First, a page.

Next Big Thing

What Is Space Junk and How Can We Get Rid of It?

Feb 23, 2015

With global problems like, climate change, unstable economies and wars in the world it is easy to be unaware of the problems that are building up off Earth’s surface. Most people are completely unaware of the “Space Junk” that is piling up over our heads and why would they. After all, how does a spent rocket stage, a piece of an old satellite or a piece of debris from a collision affect them in their day-to-day lives? It seems easy to just forget about it but space junk could easily turn into a key issue in the not so distant future.

US Air Force Space Command claims that they track more than 16,000 large pieces of man-made space debris, usually over 10cm across, that are making continual loops around our little ball of dirt. That might not seem very dangerous, but the problem with orbiting space junk is that to stay in orbit means that you have to be going really, really fast. A typical satellite will travel more than 12,000 miles per hour (20,000 km/h) and can orbit the earth in less than 2 hours. Even a slight fender bender with a piece of soft foam at that speed can destroy a satellite.

Countries like the US, Russia and China have launched several satellites into space and have destroyed a few as well. In 2007 China destroyed a satellite to test their new anti-satellite weapon. This explosion alone created an additional 150,000 pieces of debris which were larger than 1 cm in size, any one of which could damage or destroy satellites or even the International Space Station.

The second big problem with space junk is that once it is out there, it tends to stay there for a long time. There is nothing to break it down or knock it back to earth so if nothing happens to it, debris can orbit earth for centuries until it hits something or eventually falls back to Earth and burns up.

In 1978 NASA scientist, Donald Kessler, warned the world that space junk could eventually initiate a chain of impacts that could render entire orbital zones impassable. Known as Kessler Syndrome, this happens when one satellite impacts another and instead of 2 lightning fast missiles hurling through space, there are now hundreds of thousands of them, which in turn collide with other objects. This cascade of collisions could quickly escalate until the whole orbit is filled with pebble-sized objects that destroy anything in their path.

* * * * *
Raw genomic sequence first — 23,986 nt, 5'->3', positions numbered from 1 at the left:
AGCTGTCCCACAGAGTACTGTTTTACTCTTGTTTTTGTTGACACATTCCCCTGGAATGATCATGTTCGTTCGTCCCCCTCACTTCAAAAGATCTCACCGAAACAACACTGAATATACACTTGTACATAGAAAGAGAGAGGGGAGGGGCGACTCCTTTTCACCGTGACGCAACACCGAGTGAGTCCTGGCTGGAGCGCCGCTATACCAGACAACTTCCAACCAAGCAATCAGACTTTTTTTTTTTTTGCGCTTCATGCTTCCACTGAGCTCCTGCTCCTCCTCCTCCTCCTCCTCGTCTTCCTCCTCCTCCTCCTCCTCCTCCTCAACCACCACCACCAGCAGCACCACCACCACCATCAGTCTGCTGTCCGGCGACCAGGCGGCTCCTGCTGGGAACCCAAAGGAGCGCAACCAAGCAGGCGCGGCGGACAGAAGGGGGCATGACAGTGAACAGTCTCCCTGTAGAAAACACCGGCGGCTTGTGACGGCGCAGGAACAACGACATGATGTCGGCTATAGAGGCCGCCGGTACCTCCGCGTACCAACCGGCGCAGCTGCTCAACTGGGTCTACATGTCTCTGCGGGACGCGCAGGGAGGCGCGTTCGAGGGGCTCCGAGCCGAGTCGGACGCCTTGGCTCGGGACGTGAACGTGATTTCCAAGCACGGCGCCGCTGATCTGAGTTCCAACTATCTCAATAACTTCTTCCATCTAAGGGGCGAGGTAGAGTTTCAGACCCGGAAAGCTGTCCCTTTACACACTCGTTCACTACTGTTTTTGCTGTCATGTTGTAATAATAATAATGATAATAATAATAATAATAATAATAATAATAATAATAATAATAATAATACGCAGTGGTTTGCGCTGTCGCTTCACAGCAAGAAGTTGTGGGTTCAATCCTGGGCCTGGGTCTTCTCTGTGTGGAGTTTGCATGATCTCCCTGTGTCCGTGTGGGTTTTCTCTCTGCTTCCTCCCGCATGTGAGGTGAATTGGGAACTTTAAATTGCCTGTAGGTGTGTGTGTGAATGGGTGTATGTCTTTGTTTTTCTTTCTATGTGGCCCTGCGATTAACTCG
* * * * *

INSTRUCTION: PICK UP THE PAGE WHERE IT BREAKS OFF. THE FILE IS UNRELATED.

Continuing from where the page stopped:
Obviously, it is easier to clean up one derelict satellite than to wait for it to have a collision and then track down one-hundred thousand pieces spread across thousands of kilometers of space.

To help deal with this problem before it starts interrupting services or damaging sensitive infrastructure, some agencies have started developing innovative technologies.

Swiss Space Center (SSC) is trying clean up this new frontier. Noosphere is quite excited to see agencies that are so eager to start now to protect us from ourselves. The primary motive of SSC is to educate people and raise awareness of the current situation.

Here are three exciting projects that Noosphere is watching close that promise to save space from become just another junk heap:

Phoenix is a mission launched by United States Defense Advanced Research Projects Agency in which the robotic spacecraft will look for derelict satellites and harvest the still usable hardware. The service satellite will be able to attach a module that allows broken or salvaged parts to be reused for new missions.

CleanSpace One is a robotic janitor that is launched into the space from an airplane. The janitor grapples the faulty satellite and plunges back into the Еarth’s atmosphere. It will destroy itself along with the derelict satellite on the way back.

Earth-Based Lasers. It might seem like a solution you would see on Star Trek, but setting your lasers <http://www.space.com/11157-nasa-lasers-shooting-space-junk.html> to deorbit might be the easiest way to bring down unwanted floaters. But these lasers wouldn’t be powerful enough to blast a satellite out of the sky. They would rather be shone on the debris for several hours until it slowed down and would gracefully fall into the atmosphere and burn up upon reentry.

Noosphere Space is a new startup of Noosphere. It has partnered with the A.M. Makarov Yuzhny Machine-Building Plant, one of the world’s largest manufacturers of rockets, and is designing multipurpose space modules and unique engines to conduct space research. The company was founded with the ultimate goal of solving the space debris problem.

With several solutions on the horizon, Noosphere believes that the world will come together to meet this challenge. But like most serious, global issues, there is no silver bullet solution. In the end, it will be through a true noospherian effort that brings together thousands of minds to develop multiple solutions that will help us protect and preserve our interstellar doorstep.